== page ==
\begin{align} &= c [P - b \ln(P+b)]_1^{500} \\ &= 0.125 \frac{\text{cm}^3}{\text{g}} \times \left[\begin{aligned}&500 \text{ bar} - 2700 \text{ bar} \times \ln(500 \text{ bar} + 2700 \text{ bar}) - \\ &\big(1 \text{ bar} - 2700 \text{ bar} \times \ln(1 \text{ bar} + 2700 \text{ bar})\big)\end{aligned}\right] \end{align} Solve the above calculation and get, $$W = 5.16 \frac{\text{cm}^3 \cdot \text{bar}}{\text{g}}$$

Not sure if this is the right place to post this but doing this question I thought that the $b\ln(P+b)$ portion would result in units of $\text{bar}^2$ given both $b$ and $P$ have the unit bar. I fail to see how that's not the case unless $\ln$ alters the units.


2 Answers 2


In the calculation you posted, the author meant to say $$\log\left(3200 \text{ bar}\right) - \log\left(2701 \text{ bar}\right) = \log\left(\frac{3200}{2701}\right),$$ where the right-hand side actually defines what is meant in the left-hand side. Hence, the logarithm has a dimensionless argument and also returns a dimensionless value.

Remark: I'm keeping the following paragraphs because the comment by Chemomechanics pointed out to an interesting reference (DOI: 10.1021/ed1000476) that exhibits a problem with the argument I presented using a Taylor series. John Davis also pointed out that a similar argument for the function $\frac{1}{x}$ expanded about $x=1$ would lead to an inconsistency. While my argument is wrong, I think that keeping these opposite views in here is interesting.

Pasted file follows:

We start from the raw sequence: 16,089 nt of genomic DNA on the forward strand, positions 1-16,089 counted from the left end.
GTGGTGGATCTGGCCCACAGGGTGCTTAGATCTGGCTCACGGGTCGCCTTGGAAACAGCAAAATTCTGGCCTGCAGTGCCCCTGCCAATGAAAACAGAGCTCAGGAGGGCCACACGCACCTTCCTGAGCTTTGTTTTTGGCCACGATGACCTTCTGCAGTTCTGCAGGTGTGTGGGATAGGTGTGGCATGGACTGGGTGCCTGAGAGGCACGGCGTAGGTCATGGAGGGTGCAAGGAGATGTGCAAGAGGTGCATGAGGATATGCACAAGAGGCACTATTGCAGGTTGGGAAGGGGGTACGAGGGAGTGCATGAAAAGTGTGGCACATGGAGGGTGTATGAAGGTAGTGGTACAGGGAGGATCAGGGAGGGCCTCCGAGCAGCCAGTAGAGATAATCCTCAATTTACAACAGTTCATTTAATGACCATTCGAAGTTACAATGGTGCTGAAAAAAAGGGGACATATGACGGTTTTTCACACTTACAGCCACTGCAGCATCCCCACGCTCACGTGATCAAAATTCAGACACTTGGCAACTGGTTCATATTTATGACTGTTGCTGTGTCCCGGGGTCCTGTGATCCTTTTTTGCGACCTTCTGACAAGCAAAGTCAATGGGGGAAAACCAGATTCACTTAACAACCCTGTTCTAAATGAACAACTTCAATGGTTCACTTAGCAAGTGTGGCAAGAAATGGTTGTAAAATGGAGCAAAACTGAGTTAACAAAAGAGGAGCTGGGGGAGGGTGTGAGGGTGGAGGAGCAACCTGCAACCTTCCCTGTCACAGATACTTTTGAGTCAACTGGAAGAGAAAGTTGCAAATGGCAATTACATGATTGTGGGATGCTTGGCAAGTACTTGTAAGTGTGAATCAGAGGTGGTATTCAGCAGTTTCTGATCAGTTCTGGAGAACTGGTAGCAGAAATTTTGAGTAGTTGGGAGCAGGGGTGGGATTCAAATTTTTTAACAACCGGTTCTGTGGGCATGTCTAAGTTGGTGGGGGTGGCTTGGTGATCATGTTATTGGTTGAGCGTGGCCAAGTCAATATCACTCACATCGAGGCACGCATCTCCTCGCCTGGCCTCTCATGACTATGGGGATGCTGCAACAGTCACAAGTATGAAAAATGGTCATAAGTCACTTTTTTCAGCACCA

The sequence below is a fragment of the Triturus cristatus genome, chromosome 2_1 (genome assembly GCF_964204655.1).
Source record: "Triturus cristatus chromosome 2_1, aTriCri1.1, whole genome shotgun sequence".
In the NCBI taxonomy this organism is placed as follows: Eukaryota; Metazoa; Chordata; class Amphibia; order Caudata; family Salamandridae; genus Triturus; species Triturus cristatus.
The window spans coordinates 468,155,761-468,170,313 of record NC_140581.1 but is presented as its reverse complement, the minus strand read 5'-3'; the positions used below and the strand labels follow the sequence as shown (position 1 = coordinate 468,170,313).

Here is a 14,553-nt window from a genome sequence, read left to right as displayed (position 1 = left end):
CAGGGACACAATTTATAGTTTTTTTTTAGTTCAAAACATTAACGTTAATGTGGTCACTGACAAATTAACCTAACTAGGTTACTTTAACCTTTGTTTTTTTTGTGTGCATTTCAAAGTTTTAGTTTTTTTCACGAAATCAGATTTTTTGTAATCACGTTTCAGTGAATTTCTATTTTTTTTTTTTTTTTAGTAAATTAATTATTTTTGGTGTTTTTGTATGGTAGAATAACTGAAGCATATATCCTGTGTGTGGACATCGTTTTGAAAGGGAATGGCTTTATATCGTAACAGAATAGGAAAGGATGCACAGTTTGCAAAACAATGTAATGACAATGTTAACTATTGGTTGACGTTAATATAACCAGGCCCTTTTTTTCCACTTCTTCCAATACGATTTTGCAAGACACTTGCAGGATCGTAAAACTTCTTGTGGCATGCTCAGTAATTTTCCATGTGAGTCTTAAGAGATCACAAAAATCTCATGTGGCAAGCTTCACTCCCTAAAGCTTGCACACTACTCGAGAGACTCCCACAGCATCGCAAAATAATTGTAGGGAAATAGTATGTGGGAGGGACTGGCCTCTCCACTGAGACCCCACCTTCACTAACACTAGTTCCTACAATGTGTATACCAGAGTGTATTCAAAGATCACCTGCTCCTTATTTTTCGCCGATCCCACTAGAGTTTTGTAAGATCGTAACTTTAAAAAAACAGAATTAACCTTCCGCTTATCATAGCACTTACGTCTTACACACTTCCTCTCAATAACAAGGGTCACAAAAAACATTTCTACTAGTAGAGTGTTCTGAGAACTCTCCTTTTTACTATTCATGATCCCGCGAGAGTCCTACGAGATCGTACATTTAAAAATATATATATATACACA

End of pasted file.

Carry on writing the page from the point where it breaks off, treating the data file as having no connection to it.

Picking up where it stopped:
It doesn't really make sense to take the logarithm of a quantity with units. Both the argument and the result should be dimensionless numbers. The reason can be seen by expanding it in a Taylor series. We get $$\log(1+x) = x - \frac{x^2}{2} + \frac{x^3}{3} + \cdots$$ Each of these terms has a different power. Hence, if $x$ has units, we'd run into trouble with attempting to compute a quantity that is given by a sum of a meter, with meter squared, with meter cubed, and so on. It is inconsistent.

Due to the same argument, any function that can be written as a Taylor series and it not just a monomial only receives dimensionless arguments.


Actually your expression only involves taking the logarithm of a unit-less quantity.

To see this remember $\ln x - \ln y = \ln \frac{x}{y}$ and rewrite the expression:

$$\begin{align} & c\left[P - b\ln(P+b)\right]_{P_1}^{P_2} \\ =& c\left[P_2 - b\ln(P_2+b)-P_1+\ln(P_1+b)\right] \\ =& c\left[P_2 - P_1 + \ln\frac{P_1+b}{P_2+b} \right] \end{align}$$

Now we can see that we have the logarithm of a unit-less quantity. And therefore the unit of $P$ and $b$ doesn't matter.

  • $\begingroup$ In fact I suppose you can always divide out the units inside the logarithm. Given quanitity $a>0$ which is in units where $\alpha$ is the unit quantity: $\log{a} = \log{a} - 0 = \log{a} - \log{\alpha} = log{\frac{a}{\alpha}}$ $\endgroup$
    – John Davis
    Jun 27 at 1:30

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